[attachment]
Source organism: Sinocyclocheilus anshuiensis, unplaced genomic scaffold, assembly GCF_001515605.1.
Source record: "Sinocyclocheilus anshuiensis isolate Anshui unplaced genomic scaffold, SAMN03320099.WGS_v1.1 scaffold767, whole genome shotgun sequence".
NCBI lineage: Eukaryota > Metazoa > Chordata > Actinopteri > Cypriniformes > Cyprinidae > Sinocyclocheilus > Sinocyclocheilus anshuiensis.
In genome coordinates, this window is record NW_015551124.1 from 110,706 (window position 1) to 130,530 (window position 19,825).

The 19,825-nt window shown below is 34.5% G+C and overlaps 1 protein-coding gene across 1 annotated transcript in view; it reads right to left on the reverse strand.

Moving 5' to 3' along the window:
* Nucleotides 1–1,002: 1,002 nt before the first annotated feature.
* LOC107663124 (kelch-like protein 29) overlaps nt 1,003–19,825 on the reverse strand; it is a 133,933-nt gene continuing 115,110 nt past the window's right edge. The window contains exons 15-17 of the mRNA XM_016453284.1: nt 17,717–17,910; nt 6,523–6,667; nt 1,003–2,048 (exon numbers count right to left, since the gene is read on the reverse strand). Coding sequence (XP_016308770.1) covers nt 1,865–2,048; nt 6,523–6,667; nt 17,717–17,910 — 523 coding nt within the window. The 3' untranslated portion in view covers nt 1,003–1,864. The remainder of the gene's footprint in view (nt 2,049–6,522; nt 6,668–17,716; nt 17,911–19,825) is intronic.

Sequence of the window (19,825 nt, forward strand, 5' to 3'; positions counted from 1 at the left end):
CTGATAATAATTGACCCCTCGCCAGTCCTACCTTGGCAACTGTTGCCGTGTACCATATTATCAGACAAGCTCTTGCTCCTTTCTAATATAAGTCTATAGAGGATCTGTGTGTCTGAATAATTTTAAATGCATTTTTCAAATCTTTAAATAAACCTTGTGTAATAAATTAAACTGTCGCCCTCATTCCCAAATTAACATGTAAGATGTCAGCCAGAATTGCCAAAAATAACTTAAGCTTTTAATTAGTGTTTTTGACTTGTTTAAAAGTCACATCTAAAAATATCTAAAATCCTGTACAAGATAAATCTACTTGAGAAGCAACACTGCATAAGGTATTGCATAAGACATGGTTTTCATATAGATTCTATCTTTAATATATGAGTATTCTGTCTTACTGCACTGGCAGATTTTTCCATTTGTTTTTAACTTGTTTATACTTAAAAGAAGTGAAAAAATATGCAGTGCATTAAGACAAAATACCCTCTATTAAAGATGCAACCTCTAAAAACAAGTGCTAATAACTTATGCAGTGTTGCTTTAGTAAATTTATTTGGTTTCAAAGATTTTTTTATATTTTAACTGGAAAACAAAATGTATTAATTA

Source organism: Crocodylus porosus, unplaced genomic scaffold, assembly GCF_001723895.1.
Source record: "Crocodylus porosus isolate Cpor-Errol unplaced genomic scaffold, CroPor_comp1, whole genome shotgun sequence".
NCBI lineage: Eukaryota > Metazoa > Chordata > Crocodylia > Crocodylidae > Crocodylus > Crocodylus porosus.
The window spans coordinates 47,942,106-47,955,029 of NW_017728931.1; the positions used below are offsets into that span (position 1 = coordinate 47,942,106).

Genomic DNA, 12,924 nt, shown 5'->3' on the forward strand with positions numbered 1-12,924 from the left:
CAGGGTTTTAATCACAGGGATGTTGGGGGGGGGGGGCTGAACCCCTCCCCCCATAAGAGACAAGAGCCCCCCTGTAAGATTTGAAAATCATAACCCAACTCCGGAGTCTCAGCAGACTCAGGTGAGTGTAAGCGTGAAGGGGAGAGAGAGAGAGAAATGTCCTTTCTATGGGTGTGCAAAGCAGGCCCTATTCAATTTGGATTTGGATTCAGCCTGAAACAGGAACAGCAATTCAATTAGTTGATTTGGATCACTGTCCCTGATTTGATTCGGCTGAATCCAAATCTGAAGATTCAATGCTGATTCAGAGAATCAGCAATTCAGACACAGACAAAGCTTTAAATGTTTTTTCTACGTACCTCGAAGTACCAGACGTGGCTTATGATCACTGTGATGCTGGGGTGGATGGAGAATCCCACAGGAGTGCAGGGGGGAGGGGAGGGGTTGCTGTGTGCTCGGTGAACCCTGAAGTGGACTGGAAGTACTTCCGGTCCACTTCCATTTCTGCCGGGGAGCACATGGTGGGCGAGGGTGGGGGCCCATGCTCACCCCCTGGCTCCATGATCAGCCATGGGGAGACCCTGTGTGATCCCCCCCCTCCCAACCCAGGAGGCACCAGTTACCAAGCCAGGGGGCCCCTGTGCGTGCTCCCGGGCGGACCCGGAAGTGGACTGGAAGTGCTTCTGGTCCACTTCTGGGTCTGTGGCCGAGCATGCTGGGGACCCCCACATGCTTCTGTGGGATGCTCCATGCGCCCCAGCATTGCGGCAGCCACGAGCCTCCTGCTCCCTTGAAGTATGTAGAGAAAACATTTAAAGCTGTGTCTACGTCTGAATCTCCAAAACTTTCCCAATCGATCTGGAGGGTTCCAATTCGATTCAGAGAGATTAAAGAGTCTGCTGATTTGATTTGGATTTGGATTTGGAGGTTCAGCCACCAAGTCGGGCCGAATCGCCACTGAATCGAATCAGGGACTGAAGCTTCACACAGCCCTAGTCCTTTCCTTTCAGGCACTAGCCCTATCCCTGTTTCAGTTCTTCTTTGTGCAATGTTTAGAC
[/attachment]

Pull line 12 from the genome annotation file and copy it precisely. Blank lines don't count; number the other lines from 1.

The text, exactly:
Source record: "Crocodylus porosus isolate Cpor-Errol unplaced genomic scaffold, CroPor_comp1, whole genome shotgun sequence".